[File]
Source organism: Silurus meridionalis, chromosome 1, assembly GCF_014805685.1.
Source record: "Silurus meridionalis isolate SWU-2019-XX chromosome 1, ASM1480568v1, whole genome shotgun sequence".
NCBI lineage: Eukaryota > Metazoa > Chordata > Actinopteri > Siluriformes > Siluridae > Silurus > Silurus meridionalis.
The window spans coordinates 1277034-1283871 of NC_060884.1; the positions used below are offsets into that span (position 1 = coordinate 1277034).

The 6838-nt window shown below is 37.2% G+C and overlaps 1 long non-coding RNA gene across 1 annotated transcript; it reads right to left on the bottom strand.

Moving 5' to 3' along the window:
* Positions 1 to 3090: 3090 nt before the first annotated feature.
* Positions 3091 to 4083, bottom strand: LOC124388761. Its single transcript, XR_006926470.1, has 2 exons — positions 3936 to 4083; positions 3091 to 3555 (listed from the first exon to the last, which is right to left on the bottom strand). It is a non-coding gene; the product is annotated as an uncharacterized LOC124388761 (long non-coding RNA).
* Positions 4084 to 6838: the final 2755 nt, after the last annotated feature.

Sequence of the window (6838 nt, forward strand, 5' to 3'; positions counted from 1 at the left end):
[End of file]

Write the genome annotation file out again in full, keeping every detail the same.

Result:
Source organism: Silurus meridionalis, chromosome 1, assembly GCF_014805685.1.
Source record: "Silurus meridionalis isolate SWU-2019-XX chromosome 1, ASM1480568v1, whole genome shotgun sequence".
NCBI lineage: Eukaryota > Metazoa > Chordata > Actinopteri > Siluriformes > Siluridae > Silurus > Silurus meridionalis.
The window spans coordinates 1277034-1283871 of NC_060884.1; the positions used below are offsets into that span (position 1 = coordinate 1277034).

The 6838-nt window shown below is 37.2% G+C and overlaps 1 long non-coding RNA gene across 1 annotated transcript; it reads right to left on the bottom strand.

Moving 5' to 3' along the window:
* Positions 1 to 3090: 3090 nt before the first annotated feature.
* Positions 3091 to 4083, bottom strand: LOC124388761. Its single transcript, XR_006926470.1, has 2 exons — positions 3936 to 4083; positions 3091 to 3555 (listed from the first exon to the last, which is right to left on the bottom strand). It is a non-coding gene; the product is annotated as an uncharacterized LOC124388761 (long non-coding RNA).
* Positions 4084 to 6838: the final 2755 nt, after the last annotated feature.

Sequence of the window (6838 nt, forward strand, 5' to 3'; positions counted from 1 at the left end):